Molto Agitato

The Mayhem Behind the Music at the Metropolitan Opera


By Johanna Fiedler

Book Review

Review by Bruce Menzies


After attending The Phantom of the Opera last May with my mother, my curiosity about opera oddly piqued. While browsing the voluminous shelves at my favorite used book store, ABC Books in Springfield, I found what turned out to be a fascinating book about, perhaps the most famous opera house in America, the Metropolitan Opera in New York City.


I’m sure the Metropolitan Opera, casually referred to as “the Met,” has been a fascinating institution for many reasons, not including the music that is made there. It was a place to see and be seen by the wealthy New York socialites. Consider it a backdrop for the bejeweled elite of the gilded age and beyond. Turns out the Met was actually formed when some of New York’s wealthiest were unable to obtain box seats at the old Academy of Music. Many of those denied a private seat—the ultimate symbol of social triumph—the Vanderbilt’s, Astor’s, and J. P. Morgan’s, with vast fortunes, decided to build their own world-class opera house. And that’s how the Metropolitan Opera began.


This book describes not only the making of opera but also the petty feuding and infights, the pettiness of the unions, the out-sized egos of artists, and those who time and time again, almost killed the goose that laid the golden eggs. Also included are tales of murder, suicide, and the last words of one tenor Richard Versalle: “You can only live so long,” sung immediately before a heart attack killed him and plummeted to the stage from atop a towering ladder. (There’s been four deaths at the Met.)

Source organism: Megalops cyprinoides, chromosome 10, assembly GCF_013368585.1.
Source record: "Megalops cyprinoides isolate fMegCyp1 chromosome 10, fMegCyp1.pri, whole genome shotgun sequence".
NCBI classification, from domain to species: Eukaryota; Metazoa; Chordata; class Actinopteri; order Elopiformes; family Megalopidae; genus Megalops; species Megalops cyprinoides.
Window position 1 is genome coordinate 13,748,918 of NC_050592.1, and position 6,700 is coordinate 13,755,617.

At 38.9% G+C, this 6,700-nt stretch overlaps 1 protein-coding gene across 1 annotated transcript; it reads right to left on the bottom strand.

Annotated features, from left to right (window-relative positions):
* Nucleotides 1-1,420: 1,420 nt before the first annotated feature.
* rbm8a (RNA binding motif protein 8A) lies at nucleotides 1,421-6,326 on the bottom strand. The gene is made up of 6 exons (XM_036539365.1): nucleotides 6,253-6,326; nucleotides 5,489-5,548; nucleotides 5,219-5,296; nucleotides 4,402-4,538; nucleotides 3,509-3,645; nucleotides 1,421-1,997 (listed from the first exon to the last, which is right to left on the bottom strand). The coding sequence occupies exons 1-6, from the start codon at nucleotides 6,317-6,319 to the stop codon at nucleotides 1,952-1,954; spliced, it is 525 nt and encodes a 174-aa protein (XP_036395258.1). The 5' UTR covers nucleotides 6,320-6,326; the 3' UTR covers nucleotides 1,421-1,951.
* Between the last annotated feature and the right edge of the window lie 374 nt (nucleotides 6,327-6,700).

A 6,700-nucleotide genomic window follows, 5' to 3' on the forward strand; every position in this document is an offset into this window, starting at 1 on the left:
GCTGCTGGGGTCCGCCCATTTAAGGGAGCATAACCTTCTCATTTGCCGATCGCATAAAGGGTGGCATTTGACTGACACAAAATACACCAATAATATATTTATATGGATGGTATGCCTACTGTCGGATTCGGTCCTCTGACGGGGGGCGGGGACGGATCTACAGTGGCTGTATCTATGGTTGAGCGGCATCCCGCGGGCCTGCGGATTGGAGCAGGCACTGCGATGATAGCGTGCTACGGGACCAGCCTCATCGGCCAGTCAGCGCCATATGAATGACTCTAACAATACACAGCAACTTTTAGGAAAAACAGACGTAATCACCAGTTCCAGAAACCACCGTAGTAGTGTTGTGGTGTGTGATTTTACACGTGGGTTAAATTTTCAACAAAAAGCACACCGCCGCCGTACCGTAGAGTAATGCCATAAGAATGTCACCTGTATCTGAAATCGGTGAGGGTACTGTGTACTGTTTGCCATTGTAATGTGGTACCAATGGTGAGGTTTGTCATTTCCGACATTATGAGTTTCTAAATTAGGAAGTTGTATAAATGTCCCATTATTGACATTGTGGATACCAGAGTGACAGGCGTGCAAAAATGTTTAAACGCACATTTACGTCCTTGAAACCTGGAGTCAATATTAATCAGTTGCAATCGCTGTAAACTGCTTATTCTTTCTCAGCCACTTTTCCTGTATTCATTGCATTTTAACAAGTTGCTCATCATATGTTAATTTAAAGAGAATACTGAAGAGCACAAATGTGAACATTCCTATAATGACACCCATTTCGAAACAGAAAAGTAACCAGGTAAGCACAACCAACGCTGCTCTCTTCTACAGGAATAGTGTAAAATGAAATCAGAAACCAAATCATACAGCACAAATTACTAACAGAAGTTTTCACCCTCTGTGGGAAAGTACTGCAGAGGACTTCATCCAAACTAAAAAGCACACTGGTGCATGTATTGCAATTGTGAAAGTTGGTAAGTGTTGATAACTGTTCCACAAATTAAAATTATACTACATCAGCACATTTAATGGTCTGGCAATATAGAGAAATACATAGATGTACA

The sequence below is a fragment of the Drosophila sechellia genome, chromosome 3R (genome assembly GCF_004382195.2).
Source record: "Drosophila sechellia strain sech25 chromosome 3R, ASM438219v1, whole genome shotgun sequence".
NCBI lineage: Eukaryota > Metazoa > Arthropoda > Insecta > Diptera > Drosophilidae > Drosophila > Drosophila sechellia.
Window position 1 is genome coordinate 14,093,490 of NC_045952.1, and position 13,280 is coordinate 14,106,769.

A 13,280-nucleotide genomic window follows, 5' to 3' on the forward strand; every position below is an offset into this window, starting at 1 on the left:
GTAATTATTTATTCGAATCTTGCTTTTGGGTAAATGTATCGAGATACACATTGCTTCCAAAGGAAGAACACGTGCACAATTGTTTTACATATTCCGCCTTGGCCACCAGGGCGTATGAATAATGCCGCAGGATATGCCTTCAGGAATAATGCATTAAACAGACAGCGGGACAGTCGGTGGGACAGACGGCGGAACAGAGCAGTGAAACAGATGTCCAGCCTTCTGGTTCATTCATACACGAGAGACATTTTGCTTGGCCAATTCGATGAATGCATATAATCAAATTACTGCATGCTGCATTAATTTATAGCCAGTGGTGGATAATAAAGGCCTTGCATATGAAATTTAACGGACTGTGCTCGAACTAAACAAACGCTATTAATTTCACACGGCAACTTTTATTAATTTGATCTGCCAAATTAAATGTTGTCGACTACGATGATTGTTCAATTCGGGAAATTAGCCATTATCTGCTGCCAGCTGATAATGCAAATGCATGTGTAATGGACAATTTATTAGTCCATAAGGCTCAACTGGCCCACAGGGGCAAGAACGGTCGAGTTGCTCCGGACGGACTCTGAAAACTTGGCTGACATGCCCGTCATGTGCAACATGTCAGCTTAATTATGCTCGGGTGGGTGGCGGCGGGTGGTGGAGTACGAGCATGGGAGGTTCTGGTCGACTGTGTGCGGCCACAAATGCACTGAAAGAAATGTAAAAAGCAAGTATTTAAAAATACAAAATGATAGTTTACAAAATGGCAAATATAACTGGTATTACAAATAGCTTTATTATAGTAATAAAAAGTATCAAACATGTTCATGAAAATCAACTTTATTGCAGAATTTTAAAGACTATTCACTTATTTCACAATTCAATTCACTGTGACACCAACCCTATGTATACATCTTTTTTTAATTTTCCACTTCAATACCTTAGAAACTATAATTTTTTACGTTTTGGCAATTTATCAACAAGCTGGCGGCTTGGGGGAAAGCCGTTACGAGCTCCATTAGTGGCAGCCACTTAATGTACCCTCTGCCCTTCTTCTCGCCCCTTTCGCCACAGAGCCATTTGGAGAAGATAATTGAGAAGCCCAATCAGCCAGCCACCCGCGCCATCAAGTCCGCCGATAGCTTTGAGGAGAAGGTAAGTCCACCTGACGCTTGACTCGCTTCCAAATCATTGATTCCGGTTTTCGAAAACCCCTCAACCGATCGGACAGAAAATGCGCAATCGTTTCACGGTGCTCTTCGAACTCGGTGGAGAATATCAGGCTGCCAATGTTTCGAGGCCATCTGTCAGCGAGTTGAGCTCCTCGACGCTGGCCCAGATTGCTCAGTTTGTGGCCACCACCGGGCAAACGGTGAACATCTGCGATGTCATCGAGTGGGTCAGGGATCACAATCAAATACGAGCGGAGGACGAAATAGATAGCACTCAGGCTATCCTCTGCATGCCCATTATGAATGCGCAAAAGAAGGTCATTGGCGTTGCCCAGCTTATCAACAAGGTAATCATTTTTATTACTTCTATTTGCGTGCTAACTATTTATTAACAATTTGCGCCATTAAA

For some New Yorkers, the tidbits will not suffice, but for the majority of us in the Ozarks who live thousands of miles away from New York City, there is more than enough.


At 393 pages, it’s dense reading but a classic page turner. The sadness of this book ending so unexpectedly was only matched by learning of the author’s passing in 2011. Johanna Fiedler was the press representative for the Met for fifteen years and uniquely qualified to write this great book. Johanna was also the author of a biography of her father, Arthur Fiedler: Papa, the Pops and Me.


Publisher’s Note:

Read how Johanna was called “the last clear voice at the Met.”

Read a review by Publisher's Weekly Read Johanna's Obituary

Johanna Fiedler.


To learn more of Johanna’s passing click on the above image.

Image credit:

NAN A. TALESE/ DOUBLEDAY


Read a review by Publisher's Weekly

Another book by this author.

To read a review of this book by Publisher’s Weekly, click on the above image.

To read a review of this book by Publisher’s Weekly, click on the above image.